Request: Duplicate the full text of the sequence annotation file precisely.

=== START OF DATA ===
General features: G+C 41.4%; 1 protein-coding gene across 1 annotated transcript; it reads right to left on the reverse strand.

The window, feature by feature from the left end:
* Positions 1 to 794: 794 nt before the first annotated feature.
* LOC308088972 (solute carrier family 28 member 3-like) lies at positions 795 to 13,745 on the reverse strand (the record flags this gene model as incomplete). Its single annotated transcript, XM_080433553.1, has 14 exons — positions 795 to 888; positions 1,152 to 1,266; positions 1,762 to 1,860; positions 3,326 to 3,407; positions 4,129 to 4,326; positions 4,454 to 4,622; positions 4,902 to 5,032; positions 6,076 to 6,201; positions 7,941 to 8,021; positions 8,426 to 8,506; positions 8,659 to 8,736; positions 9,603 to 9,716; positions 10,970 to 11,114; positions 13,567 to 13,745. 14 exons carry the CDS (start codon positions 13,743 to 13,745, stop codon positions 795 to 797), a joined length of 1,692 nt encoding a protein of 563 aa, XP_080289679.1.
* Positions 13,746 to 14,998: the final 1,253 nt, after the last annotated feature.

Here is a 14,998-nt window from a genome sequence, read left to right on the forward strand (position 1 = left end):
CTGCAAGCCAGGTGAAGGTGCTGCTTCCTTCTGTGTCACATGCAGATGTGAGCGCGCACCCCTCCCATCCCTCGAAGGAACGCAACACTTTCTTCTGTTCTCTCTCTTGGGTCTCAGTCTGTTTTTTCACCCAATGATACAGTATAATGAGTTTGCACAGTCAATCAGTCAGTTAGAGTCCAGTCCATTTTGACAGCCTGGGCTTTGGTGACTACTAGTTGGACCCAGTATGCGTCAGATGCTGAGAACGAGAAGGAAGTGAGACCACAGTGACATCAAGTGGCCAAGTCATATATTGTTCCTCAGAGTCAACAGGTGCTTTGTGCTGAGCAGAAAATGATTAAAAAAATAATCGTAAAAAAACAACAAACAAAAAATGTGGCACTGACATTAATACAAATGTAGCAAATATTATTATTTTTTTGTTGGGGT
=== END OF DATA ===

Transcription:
General features: G+C 41.4%; 1 protein-coding gene across 1 annotated transcript; it reads right to left on the reverse strand.

The window, feature by feature from the left end:
* Positions 1 to 794: 794 nt before the first annotated feature.
* LOC308088972 (solute carrier family 28 member 3-like) lies at positions 795 to 13,745 on the reverse strand (the record flags this gene model as incomplete). Its single annotated transcript, XM_080433553.1, has 14 exons — positions 795 to 888; positions 1,152 to 1,266; positions 1,762 to 1,860; positions 3,326 to 3,407; positions 4,129 to 4,326; positions 4,454 to 4,622; positions 4,902 to 5,032; positions 6,076 to 6,201; positions 7,941 to 8,021; positions 8,426 to 8,506; positions 8,659 to 8,736; positions 9,603 to 9,716; positions 10,970 to 11,114; positions 13,567 to 13,745. 14 exons carry the CDS (start codon positions 13,743 to 13,745, stop codon positions 795 to 797), a joined length of 1,692 nt encoding a protein of 563 aa, XP_080289679.1.
* Positions 13,746 to 14,998: the final 1,253 nt, after the last annotated feature.

Here is a 14,998-nt window from a genome sequence, read left to right on the forward strand (position 1 = left end):
CTGCAAGCCAGGTGAAGGTGCTGCTTCCTTCTGTGTCACATGCAGATGTGAGCGCGCACCCCTCCCATCCCTCGAAGGAACGCAACACTTTCTTCTGTTCTCTCTCTTGGGTCTCAGTCTGTTTTTTCACCCAATGATACAGTATAATGAGTTTGCACAGTCAATCAGTCAGTTAGAGTCCAGTCCATTTTGACAGCCTGGGCTTTGGTGACTACTAGTTGGACCCAGTATGCGTCAGATGCTGAGAACGAGAAGGAAGTGAGACCACAGTGACATCAAGTGGCCAAGTCATATATTGTTCCTCAGAGTCAACAGGTGCTTTGTGCTGAGCAGAAAATGATTAAAAAAATAATCGTAAAAAAACAACAAACAAAAAATGTGGCACTGACATTAATACAAATGTAGCAAATATTATTATTTTTTTGTTGGGGT